The Mumbai train derailment two days ago could point to a growing trend in India, according to Brian Jenkins, director of the Mineta Transportation Institute’s (MTI) National Transportation Security Center of Excellence. But it also could have serious implications for other countries. Terrorists make note of methods, taking lessons from all attempts, whether successful or not. These lessons could be applied to other systems, MTI suggests.
Sabotage of the rail line sent a Calcutta-to-Mumbai express hurtling off the tracks into the path of an oncoming freight train, killing more than 100 people and injuring scores of others. According to Indian police, a Maoist guerrilla group has claimed responsibility for the attack. Earlier in May, Maoist guerrillas in India’s Chhattisgarh State detonated a mine under a passenger bus, killing 44.
The threat seems to be growing, with at least 30 deliberate derailments in India since January 2000, almost four times the number of derailments in the 1990s, and 15 times the number of incidents in the 1980s. The death toll between 2000 and 2010 is 13 times greater than that in the 1990s, although, owing to two bloody incidents, it is only slightly greater than the 1980s.—Brian Jenkins
MTI will be examining this case and other recent attacks in India to see what lessons might be learned and how these may be applied to other countries.
According to MTI’s database of attacks on surface transportation, this death toll makes the May 28 derailment India’s worst terrorist attack on passenger rail since 2006, and its bloodiest deliberate derailment in decades. On 11 July 2006, terrorists detonated seven bombs on Mumbai’s crowded commuter trains, killing 207 people and injuring hundreds of others. The last comparable derailment occurred in 1989, when sabotage derailed the Bangalore-Delhi Express killing 67.
A recent MTI report on deliberate derailments, Off the Rails: The 1995 Attempted Derailing of the French TGV (High Speed Train) and Quantitative Analysis of 181 Rail Sabotage Attempts by Jenkins, Bruce R. Butterworth, and Jean-François Clair, shows India’s rail system suffering the most terrorists derailments with 42 incidents or 23% of the total number of such incidents. According to MTI’s database, India also leads the world in the number of terrorist bomb attacks against train and bus targets with 387 incidents since 1970, or 17% of the total.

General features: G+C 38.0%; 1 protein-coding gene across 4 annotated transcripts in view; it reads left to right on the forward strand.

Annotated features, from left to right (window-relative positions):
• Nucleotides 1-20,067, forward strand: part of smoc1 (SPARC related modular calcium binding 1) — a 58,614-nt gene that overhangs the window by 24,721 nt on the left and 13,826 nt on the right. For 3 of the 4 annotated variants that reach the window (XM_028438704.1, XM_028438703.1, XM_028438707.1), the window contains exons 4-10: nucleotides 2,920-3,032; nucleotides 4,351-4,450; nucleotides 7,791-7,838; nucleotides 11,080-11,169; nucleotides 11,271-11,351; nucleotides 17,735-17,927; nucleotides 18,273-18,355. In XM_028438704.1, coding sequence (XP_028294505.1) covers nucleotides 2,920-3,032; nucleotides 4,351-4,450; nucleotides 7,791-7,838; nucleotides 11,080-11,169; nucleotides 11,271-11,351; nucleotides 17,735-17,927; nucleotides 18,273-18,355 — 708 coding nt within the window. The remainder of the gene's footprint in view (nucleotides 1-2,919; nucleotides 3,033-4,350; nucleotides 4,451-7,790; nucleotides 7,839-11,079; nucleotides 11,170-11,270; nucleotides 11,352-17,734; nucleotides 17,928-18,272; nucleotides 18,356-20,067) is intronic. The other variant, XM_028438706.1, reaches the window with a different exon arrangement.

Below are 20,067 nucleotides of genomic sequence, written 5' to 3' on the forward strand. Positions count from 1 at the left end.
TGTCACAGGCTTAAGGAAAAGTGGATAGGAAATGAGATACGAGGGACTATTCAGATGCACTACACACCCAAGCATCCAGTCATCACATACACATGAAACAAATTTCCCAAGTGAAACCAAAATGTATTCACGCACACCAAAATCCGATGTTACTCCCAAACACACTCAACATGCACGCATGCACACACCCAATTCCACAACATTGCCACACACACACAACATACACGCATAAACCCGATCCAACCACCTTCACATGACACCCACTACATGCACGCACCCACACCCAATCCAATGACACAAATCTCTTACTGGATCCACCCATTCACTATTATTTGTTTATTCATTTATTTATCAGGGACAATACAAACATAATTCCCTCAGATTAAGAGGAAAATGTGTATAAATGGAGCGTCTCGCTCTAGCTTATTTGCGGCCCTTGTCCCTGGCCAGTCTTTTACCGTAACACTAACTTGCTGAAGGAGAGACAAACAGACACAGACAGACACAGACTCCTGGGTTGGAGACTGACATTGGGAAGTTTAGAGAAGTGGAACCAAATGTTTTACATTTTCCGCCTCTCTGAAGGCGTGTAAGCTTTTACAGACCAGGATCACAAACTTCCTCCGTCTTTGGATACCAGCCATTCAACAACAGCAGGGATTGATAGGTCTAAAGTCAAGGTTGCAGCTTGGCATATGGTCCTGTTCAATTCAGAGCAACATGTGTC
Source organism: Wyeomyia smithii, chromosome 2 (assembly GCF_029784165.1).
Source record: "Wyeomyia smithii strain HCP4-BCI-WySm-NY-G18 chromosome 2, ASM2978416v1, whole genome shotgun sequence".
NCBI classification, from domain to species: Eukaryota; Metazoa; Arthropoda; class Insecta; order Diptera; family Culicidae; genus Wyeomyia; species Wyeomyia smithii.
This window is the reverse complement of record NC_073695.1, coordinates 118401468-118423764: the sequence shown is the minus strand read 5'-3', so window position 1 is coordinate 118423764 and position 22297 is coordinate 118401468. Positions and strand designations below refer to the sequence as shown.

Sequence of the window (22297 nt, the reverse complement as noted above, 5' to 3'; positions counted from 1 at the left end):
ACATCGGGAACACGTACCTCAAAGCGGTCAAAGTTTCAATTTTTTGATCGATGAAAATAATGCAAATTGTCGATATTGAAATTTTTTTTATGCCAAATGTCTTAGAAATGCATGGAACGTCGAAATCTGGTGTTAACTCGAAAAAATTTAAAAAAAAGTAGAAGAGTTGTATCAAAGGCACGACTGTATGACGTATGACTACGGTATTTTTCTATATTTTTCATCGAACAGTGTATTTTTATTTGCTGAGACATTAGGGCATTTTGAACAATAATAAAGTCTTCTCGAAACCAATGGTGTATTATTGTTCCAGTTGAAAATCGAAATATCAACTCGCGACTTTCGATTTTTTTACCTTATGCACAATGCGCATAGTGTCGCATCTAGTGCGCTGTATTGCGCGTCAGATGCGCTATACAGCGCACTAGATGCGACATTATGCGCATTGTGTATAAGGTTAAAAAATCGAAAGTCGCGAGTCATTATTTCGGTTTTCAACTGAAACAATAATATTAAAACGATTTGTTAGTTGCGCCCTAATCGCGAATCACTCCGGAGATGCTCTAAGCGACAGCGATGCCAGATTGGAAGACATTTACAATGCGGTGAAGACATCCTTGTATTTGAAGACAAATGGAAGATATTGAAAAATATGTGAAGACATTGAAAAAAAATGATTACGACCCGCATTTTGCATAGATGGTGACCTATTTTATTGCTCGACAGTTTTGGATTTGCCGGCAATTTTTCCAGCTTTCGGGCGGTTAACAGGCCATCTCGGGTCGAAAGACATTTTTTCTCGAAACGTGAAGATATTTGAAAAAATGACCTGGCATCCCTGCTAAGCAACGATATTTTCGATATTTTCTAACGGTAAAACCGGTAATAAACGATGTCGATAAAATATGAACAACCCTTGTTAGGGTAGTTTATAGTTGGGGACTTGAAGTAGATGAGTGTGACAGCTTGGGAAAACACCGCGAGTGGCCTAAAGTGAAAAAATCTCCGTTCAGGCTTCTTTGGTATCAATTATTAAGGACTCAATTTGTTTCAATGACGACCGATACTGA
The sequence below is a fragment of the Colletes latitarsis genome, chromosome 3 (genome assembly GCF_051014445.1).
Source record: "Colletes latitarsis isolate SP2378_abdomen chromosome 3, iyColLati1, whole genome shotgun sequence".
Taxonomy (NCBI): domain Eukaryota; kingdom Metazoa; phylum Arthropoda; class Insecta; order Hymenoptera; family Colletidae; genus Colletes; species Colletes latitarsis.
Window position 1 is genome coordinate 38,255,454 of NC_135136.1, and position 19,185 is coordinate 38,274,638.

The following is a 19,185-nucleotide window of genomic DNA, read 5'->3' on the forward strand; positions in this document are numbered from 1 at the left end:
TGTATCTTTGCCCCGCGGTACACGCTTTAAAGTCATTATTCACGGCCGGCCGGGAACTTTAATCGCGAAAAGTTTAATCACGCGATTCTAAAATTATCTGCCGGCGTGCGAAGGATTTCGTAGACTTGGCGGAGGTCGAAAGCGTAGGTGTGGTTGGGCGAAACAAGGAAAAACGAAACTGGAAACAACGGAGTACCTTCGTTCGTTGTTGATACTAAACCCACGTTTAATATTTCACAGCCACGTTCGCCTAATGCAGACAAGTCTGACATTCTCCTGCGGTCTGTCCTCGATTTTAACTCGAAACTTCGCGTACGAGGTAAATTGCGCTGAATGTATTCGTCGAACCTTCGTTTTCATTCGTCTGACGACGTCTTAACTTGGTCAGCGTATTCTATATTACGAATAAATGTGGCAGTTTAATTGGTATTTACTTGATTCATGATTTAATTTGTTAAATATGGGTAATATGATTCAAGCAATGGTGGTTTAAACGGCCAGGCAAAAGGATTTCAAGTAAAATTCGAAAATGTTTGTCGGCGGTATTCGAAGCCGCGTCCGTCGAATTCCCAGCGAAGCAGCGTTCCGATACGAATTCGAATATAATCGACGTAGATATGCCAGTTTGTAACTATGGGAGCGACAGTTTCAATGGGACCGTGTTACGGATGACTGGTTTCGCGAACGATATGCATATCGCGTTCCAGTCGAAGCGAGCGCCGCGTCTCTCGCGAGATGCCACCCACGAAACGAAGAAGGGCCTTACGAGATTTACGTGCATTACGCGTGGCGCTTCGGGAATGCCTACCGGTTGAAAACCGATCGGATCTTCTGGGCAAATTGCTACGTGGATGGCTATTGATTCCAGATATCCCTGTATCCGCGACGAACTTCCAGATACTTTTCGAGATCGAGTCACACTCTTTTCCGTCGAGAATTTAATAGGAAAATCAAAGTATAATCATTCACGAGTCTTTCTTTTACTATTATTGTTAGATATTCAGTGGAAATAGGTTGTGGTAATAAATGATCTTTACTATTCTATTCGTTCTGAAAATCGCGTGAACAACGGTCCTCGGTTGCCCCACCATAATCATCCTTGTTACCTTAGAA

The Mineta Transportation Institute (MTI) was established by Congress in 1991 as part of the Intermodal Surface Transportation Efficiency Act (ISTEA) and was reauthorized under TEA-21 and again under SAFETEA-LU. The institute is funded by Congress through the US DOT’s Research and Innovative Technology Administration, by the California Legislature through the Department of Transportation (Caltrans), and by other public and private grants and donations, including the US Department of Homeland Security. The US DOT selected MTI as a national “Center of Excellence” following 2002 and 2005 competitions.
MTI conducts research, education, and information and technology transfer focusing on multi-modal surface transportation policy and management issues.